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Tuesday, 20 August 2013


I was aware of the existence of these places but actually came across them accidentally while driving around the back streets of Mt Victoria. They are to be found in a reserve which is not part of the Blue Mountains National Park, in common with others west of the railway line from Katoomba to Mt York. This means that, for better or worse, they are still under the control of the Blue Mountains City Council. The result is that they neither receive the publicity nor the visitor numbers that the National Park attractions do.
Engineer’s Cascade is essentially a trickle of water falling over the sandstone rocks into a cave or rock shelter just above the cliff line. Presumably there must be a waterfall where the creek tumbles over the cliff but that is not to be seen from the track. The name has been in use for at least 130 years and its origin is uncertain; however it may refer to the engineers who designed the Zig Zag track into the Kanimbla Valley, which isn’t far away.

The name “Henry Lawson Track” was first applied in 1941 to a cliff top ledge track which the famous poet and short story writer is
supposed to have frequented when living in Mt Victoria in the 1880’s. It formerly ran from nearby Sunset Rock to the Cascade; however the northern section was cut off by the construction of houses over the route about 25 years ago. When I was there the access was from the end of Kenny Street, where it is signposted. Where the track along the ledge goes in either direction is unmarked. Presumably to the right goes to Sunset Rock (at the end of Beaufort St.). The left (which I chose) leads to Engineer’s Cascade.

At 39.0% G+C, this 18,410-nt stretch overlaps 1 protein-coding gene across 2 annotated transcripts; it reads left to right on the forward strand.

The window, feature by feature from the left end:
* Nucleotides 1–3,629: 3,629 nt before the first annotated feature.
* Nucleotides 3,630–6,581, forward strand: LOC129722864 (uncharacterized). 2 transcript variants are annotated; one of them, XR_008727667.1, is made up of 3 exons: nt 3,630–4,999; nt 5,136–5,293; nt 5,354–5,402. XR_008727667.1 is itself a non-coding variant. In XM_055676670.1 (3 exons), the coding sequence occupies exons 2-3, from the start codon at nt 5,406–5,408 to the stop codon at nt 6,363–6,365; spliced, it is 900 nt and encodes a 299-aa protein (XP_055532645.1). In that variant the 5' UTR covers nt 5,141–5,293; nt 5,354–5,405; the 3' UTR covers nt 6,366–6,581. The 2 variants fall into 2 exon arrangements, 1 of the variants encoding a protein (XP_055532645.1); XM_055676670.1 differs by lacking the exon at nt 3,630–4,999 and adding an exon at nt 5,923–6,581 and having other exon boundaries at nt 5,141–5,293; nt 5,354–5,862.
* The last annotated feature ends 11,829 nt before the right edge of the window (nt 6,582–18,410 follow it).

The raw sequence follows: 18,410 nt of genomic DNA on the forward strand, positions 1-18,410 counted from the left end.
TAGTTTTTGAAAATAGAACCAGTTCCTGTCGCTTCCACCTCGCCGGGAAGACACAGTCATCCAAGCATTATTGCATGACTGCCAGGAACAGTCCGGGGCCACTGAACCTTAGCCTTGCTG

The track follows the level of the Mt York
Claystone, a reddish-brown, crumbly rock which is well seen on the upper part of Victoria Pass.

For me, the disturbing aspect of this walk is its proximity to private land, with a rusty fence of sorts alongside the track and constant views of houses on the same side. There is the feeling that the area has been somewhat neglected and is open to erosion and weed infestation. In spite of that, it is a pleasant walk and once you descend into the gully you could be anywhere (that is, if you overlook the graffiti and the badly damaged steps). You may view my You Tube video here .
View Blue Mountains videos on my You Tube site here . I also have playlists on gem fossicking, Glen Innes and New Zealand. 

All New England and other Geology blogs and videos

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